The reason I am writing to you is to reach out again and try once more to see you. When you left there were so many questions that you did not ask. We were ready to answer them all, ready to tell you everything, no half truths or quarter truths. Whole truths only. But you left without our explanation. We want the best for you. When you left, it felt to us just what you needed to do. It must have been quite a shock when you found out. We understand that. That’s why we let you go. But we wanted the time to give an explanation, an explanation that cannot, should not and will not be done on paper.

For that reason, I want you to contact me, at this address or call me or get some message to me. Your grandmother is worried and she talks of you more and more.

Yours in hope,


Who’s it from?
Her Grandad, I think.
What’s it say?
Read it.

Time reading and comprehending something written is an individual thing. Everyone takes their own time to understand. Some do not until hours after.

Should we try and get it to her?
Does anyone know where she lives?
I don’t.
Me neither.
We should tell someone.
They’ll find out we read it.
But how else would we know it wasn’t business related.
Is it illegal?
To open other people’s post? Not sure in a work context, doesn’t feel right though.

Like an unfolded map, the sheets of paper fought against folds and envelope walls and its previous forms. Like an overtired child being put to bed or a puppy being put in its crate, with the cries and howls that come with it.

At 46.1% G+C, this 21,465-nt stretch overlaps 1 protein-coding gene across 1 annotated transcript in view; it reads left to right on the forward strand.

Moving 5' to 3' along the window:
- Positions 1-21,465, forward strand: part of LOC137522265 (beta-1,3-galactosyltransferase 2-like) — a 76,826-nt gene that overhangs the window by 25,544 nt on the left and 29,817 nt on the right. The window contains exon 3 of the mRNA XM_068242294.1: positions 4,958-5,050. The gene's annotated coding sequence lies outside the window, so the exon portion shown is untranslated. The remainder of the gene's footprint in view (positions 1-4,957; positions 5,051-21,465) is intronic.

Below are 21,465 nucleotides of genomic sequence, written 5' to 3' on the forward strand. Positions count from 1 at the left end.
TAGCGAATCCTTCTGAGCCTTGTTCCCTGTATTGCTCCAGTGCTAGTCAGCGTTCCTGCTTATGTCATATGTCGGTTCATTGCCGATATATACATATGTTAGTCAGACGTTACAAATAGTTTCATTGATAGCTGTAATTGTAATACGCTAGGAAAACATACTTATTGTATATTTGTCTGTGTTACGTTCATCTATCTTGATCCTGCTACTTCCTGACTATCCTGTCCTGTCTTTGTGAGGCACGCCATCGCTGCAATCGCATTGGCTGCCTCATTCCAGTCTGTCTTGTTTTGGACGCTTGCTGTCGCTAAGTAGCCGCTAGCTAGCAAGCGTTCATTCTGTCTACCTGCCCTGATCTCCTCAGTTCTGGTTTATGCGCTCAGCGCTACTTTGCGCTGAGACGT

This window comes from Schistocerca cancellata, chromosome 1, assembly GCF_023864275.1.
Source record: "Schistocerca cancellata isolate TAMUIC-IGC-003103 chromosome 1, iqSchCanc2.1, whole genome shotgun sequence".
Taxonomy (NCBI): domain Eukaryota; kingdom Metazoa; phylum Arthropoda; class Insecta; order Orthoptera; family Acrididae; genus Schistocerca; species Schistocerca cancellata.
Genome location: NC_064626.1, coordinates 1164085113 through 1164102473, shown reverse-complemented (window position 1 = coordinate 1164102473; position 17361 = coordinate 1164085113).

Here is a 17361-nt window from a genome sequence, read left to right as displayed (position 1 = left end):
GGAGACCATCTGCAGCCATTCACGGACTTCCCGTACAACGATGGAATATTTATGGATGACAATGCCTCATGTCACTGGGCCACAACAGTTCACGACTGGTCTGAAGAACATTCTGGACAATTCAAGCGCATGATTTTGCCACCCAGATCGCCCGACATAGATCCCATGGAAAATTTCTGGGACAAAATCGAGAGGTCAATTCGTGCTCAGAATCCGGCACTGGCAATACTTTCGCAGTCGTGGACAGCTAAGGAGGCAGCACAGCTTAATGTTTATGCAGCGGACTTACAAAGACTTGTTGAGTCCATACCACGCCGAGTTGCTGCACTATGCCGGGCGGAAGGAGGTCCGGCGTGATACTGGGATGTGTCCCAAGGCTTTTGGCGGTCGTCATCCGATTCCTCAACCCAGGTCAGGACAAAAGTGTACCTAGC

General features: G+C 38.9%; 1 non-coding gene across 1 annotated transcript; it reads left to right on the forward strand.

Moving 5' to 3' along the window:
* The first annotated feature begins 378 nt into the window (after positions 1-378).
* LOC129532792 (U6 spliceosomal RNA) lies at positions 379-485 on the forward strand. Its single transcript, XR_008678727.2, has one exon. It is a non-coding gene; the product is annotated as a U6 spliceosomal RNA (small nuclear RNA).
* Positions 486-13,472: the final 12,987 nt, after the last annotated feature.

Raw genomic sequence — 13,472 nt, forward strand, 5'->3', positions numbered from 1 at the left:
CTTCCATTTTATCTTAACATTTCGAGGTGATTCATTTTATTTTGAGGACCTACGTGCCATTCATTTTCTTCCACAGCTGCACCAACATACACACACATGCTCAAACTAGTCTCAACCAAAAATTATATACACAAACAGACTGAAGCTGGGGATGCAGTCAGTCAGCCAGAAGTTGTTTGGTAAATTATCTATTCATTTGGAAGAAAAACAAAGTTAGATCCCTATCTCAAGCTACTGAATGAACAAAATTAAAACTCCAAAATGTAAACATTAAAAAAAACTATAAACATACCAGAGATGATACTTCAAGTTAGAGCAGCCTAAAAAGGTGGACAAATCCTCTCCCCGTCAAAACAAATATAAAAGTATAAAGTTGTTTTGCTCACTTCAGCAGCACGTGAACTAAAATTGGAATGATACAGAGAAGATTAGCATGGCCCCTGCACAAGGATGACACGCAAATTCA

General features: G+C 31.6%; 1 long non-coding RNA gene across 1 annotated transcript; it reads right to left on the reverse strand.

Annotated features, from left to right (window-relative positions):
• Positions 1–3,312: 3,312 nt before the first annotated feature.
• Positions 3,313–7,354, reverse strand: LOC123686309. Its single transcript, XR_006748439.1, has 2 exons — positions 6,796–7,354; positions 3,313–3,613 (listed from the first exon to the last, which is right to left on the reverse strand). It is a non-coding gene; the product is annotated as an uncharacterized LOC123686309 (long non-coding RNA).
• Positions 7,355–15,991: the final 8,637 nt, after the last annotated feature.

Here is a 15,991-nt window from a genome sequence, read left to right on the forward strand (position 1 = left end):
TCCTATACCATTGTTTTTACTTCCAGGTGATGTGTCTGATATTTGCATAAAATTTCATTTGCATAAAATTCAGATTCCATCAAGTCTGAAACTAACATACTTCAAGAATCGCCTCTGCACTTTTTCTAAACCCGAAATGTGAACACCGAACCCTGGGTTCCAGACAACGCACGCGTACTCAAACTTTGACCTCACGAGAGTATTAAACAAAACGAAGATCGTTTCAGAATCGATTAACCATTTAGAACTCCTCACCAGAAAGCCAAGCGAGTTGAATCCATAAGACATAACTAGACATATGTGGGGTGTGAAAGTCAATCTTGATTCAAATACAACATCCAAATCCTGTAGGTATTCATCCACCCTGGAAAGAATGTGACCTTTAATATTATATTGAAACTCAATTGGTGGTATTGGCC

We should throw it away, in the confidential bin.
He’ll probably write again.
And it would save us from having to explain it.
He’ll write again.
Next time he does, we’ll see the envelope and send it on to her new work.
Maybe he’ll find out where she’s moved on to.
He’ll say lost in the post or lost in the bureaucratic mess that is this country or this is what this country has become, children ignoring their elders, living their lives, having promiscuous affairs.
Did she?
Don’t know, doubt it. Real life is much more sedate than the imagined.
So, we’ll throw it away?
Shred it. Less evidence, more pieces to stick together, like a forgotten life jigsaw.

A home office shredder dominates the ear drums of anyone in range. The sound of paper pulled through by torqued motors and the release and dry run after the paper drops through the overlapping serrated edges can be heard throughout a four-bed semi-detached. But in an office where the noise of keyboards with worn down As and Ss and Ts and phones ringing and people talking and vents pushing air from side to side, in that environment the muffled sound of the commercial shredder passes unnoticed. In a world of data protection the sound of the shredder is encouraged, quietly celebrated. With a beep and a small torque from the industrial size motor the letter disappears between the grey plastic lips and into the serrated edges of round blades.

He’ll write again.

About Dan Murch

Dan Murch was born in California and now lives in the West of England.

Dan Murch was born in California and now lives in the West of England.